French pension protests: who’s in the wrong?


Photo via Jules* through Creative Commons Attribution-Share Alike 4.0

Protesters hold up signs stating in French, “Error: 49.3 Democracy Not Found” referencing constitutional passage, which allows presidents to bypass Parliament.

The 18th century is back and France may be heading towards its fourth revolution.

French President Emmanuel Macron recently pushed through a bill into French law raising the retirement/pension age from 62 to 64. Macron used constitutional power to advance his plans a week before its vote in Parliament.

Citizens are outraged over the lack of support from their government, considering this isn’t the first time Macron has tried to pass laws relating to retirement. In 2019, the president attempted to unite the different sections of French pensions, instead of having separate segments for different types of jobs. His ideas ceased after the longest set of protests in France since the 1960s and the rise of COVID cases in 2020.

Now these protests have begun again, with French employees refusing to work and instead taking their opinions out into the streets. Trash began piling up as sanitary workers had not shown up. Others are now taking their frustrations out on major cities by setting areas on fire and attacking law enforcement.

Spending a month setting fires and protesting their jobs may seem dramatic to the non-French, but that is what French politics has always been: dramatic. People outside the president’s home are yelling that they have beheaded their leaders before and won’t hesitate to do it again. Yet throughout these protests, Macron has not faulted on his ideas.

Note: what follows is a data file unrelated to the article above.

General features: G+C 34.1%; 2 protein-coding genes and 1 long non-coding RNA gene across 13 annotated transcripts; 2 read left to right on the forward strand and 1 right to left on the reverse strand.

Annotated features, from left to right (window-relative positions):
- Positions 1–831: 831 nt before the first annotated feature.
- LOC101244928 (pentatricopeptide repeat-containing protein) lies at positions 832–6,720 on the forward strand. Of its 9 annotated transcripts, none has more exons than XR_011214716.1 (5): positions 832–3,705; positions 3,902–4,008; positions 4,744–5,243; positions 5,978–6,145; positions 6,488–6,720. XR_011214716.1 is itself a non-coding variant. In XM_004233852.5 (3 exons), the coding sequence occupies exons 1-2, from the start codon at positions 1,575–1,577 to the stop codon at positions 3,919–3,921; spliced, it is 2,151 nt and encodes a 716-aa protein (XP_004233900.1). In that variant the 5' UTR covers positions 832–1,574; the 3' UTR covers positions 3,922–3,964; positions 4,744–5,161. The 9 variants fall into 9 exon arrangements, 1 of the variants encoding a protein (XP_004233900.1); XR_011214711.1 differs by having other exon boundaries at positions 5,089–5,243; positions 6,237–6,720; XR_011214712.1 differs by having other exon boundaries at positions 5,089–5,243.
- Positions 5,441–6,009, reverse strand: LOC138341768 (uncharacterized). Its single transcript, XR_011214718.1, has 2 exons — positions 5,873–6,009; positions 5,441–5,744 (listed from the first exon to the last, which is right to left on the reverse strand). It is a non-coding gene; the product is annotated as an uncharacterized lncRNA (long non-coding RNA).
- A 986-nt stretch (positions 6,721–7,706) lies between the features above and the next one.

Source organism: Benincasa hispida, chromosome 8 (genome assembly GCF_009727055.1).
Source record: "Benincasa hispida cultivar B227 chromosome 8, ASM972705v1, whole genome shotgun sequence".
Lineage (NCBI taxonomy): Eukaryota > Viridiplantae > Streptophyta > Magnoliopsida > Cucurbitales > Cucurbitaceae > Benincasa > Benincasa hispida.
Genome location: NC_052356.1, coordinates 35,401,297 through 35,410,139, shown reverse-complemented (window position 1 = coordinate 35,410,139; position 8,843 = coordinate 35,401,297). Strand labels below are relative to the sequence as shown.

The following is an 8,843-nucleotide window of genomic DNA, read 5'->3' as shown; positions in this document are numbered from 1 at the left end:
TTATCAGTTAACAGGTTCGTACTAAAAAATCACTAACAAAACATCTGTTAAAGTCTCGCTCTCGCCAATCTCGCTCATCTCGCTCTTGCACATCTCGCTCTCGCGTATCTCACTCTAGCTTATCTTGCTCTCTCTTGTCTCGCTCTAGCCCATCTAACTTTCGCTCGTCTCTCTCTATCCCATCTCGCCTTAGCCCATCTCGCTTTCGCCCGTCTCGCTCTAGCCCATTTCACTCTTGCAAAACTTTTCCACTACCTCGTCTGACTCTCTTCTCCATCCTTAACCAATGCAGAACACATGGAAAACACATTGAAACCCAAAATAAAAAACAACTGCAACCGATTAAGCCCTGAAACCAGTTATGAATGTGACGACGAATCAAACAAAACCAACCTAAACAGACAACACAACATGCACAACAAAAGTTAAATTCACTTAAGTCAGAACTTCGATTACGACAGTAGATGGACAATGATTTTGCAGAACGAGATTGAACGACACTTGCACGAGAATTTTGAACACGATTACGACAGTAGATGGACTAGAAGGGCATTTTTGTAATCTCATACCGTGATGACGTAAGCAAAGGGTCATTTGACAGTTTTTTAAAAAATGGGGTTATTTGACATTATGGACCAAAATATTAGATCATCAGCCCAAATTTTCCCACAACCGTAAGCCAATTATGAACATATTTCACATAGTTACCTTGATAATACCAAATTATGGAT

The president allowed the cancellation of England’s King Charles’ first official state visit as the British monarch, major travel delays throughout the country and destruction of cities. Many media outlets have slowed their reporting on the topic, and it seems as though the protesters have begun to slow down. Now it’s time to reflect and ask, is Macron’s law that unreasonable?

France was tied for lowest retirement age in Europe up until this change, and this reform will save the country millions of dollars. This is especially helpful for the currently indebted France, who spends the most on pensions in comparison to their European neighbors. Additionally, this will help to ensure no taxes have to be raised or pensions lowered. Macron’s decision seems to be the soundest, but citizens seem to be blinded by the fact that he pushed it straight through Parliament. 

French citizens don’t truly have an issue with the raising of the pension age as they say. The issue is that Macron bypassed lower courts to ensure his law went through. The retirement age is deeply embedded in French society, as it has been an assurance that the French will work for a certain amount of time but have that time after to live out the rest of their lives.

The combination of this law being passed without a vote in Parliament and directly changing French customs is what has angered the French protesters, not just the law itself.